Potassium-Argon Dating Potassium-Argon dating is the only viable technique for dating very old archaeological materials. Geologists have used this method to date rocks as much as 4 billion years old. It is based on the fact that some of the radioactive isotope of Potassium, Potassium K ,decays to the gas Argon as Argon Ar By comparing the proportion of K to Ar in a sample of volcanic rock, and knowing the decay rate of K, the date that the rock formed can be determined. How Does the Reaction Work? Potassium K is one of the most abundant elements in the Earth’s crust 2. One out of every 10, Potassium atoms is radioactive Potassium K
Potassium, an alkali metal, the Earth’s eighth most abundant element is common in many rocks and rock-forming minerals. The quantity of potassium in a rock or mineral is variable proportional to the amount of silica present. Therefore, mafic rocks and minerals often contain less potassium than an equal amount of silicic rock or mineral.
Potassium can be mobilized into or out of a rock or mineral through alteration processes.
Potassium-Argon (K-Ar) age dates were determined for forty-two young geologic The two unreliable samples had potassium concentrated in the glassy matrix.
Some updates to this article are now available. The sections on the branching ratio and dating meteorites need updating. Radiometric dating methods estimate the age of rocks using calculations based on the decay rates of radioactive elements such as uranium, strontium, and potassium. On the surface, radiometric dating methods appear to give powerful support to the statement that life has existed on the earth for hundreds of millions, even billions, of years.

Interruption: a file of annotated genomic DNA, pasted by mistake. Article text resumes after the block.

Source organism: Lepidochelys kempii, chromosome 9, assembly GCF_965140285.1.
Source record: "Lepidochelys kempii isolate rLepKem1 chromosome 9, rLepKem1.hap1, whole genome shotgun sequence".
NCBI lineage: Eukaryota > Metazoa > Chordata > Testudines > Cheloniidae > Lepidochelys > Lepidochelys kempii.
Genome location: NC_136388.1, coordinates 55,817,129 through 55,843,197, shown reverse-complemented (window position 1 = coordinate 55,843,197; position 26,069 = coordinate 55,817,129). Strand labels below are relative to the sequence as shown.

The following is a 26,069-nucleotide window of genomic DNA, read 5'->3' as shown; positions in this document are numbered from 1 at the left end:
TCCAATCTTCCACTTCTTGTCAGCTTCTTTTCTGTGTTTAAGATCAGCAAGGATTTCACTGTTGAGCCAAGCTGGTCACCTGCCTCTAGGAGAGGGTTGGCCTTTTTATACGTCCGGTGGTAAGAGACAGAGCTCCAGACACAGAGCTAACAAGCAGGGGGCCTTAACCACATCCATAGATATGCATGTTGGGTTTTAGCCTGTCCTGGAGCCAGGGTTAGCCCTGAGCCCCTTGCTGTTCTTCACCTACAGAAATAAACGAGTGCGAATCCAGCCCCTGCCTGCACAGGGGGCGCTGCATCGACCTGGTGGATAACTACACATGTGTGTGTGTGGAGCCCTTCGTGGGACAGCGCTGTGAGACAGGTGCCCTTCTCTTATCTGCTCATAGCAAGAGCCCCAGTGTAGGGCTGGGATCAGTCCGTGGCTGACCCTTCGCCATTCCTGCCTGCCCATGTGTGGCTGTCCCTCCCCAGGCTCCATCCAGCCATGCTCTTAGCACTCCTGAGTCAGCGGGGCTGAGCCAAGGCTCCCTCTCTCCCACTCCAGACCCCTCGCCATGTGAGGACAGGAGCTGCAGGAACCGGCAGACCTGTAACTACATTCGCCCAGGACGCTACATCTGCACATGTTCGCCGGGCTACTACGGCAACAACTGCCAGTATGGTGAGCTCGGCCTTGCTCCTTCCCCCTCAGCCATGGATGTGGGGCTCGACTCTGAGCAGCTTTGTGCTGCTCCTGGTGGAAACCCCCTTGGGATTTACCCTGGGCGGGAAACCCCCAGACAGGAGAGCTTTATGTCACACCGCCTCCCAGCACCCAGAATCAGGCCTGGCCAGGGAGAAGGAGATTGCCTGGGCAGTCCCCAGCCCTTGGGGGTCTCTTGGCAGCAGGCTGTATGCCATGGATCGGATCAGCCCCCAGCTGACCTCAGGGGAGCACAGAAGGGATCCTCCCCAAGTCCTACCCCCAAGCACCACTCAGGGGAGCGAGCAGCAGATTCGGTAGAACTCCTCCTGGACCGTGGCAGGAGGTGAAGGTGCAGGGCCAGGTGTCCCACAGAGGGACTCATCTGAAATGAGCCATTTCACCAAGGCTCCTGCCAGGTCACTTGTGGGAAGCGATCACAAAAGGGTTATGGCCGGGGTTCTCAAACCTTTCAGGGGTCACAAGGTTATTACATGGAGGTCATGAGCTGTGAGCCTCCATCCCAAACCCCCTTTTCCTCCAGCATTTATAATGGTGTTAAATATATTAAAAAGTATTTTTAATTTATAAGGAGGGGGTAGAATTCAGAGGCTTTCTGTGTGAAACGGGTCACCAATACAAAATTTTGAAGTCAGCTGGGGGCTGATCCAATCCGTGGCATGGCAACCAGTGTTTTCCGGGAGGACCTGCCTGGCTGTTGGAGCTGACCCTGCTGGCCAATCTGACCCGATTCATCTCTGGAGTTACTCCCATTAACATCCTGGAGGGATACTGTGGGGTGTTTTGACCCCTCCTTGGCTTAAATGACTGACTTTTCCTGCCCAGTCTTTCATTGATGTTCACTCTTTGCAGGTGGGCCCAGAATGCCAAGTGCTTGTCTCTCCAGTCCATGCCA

We are told that these methods are accurate to a few percent, and that there are many different methods. We are told that of all the radiometric dates that are measured, only a few percent are anomalous. This gives us the impression that all but a small percentage of the dates computed by radiometric methods agree with the assumed ages of the rocks in which they are found, and that all of these various methods almost always give ages that agree with each other to within a few percentage points.
Since there doesn’t seem to be any systematic error that could cause so many methods to agree with each other so often, it seems that there is no other rational conclusion than to accept these dates as accurate. However, this causes a problem for those who believe based on the Bible that life has only existed on the earth for a few thousand years, since fossils are found in rocks that are dated to be over million years old by radiometric methods, and some fossils are found in rocks that are dated to be billions of years old.
If these dates are correct, this calls the Biblical account of a recent creation of life into question. After study and discussion of this question, I now believe that the claimed accuracy of radiometric dating methods is a result of a great misunderstanding of the data, and that the various methods hardly ever agree with each other, and often do not agree with the assumed ages of the rocks in which they are found.
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You’ve got two decay products, lead and helium, and they’re giving two different ages for the zircon. For this reason, ICR research has long focused on the science behind these dating techniques. These observations give us confidence that radiometric dating is not trustworthy. Research has even identified precisely where radioisotope dating went wrong.
Ar–Ar dating; Argon–argon dating; K–Ar dating K–Ar geochronology. A geochronometer (geologic dating method) used to date potassium-bearing rocks, In order to provide reliable ages, samples for 40Ar/39Ar analysis.
Radiometric dating is a technique used to date materials based on a knowledge of the decay rates of naturally occurring isotopes , and the current abundances. It is our principal source of information about the age of the Earth and a significant source of information about rates of evolutionary change. All ordinary matter is made up of combinations of chemical elements , each with its own atomic number , indicating the number of protons in the atomic nucleus.
Additionally, elements may exist in different isotopes , with each isotope of an element differing only in the number of neutrons in the nucleus. A particular isotope of a particular element is called a nuclide. Some nuclides are inherently unstable.
The Dynamics of Dating
Other dating techniques, like K-Ar (potassium-argon and its more recent variant Usually determinations of age are repeated to avoid laboratory errors, are.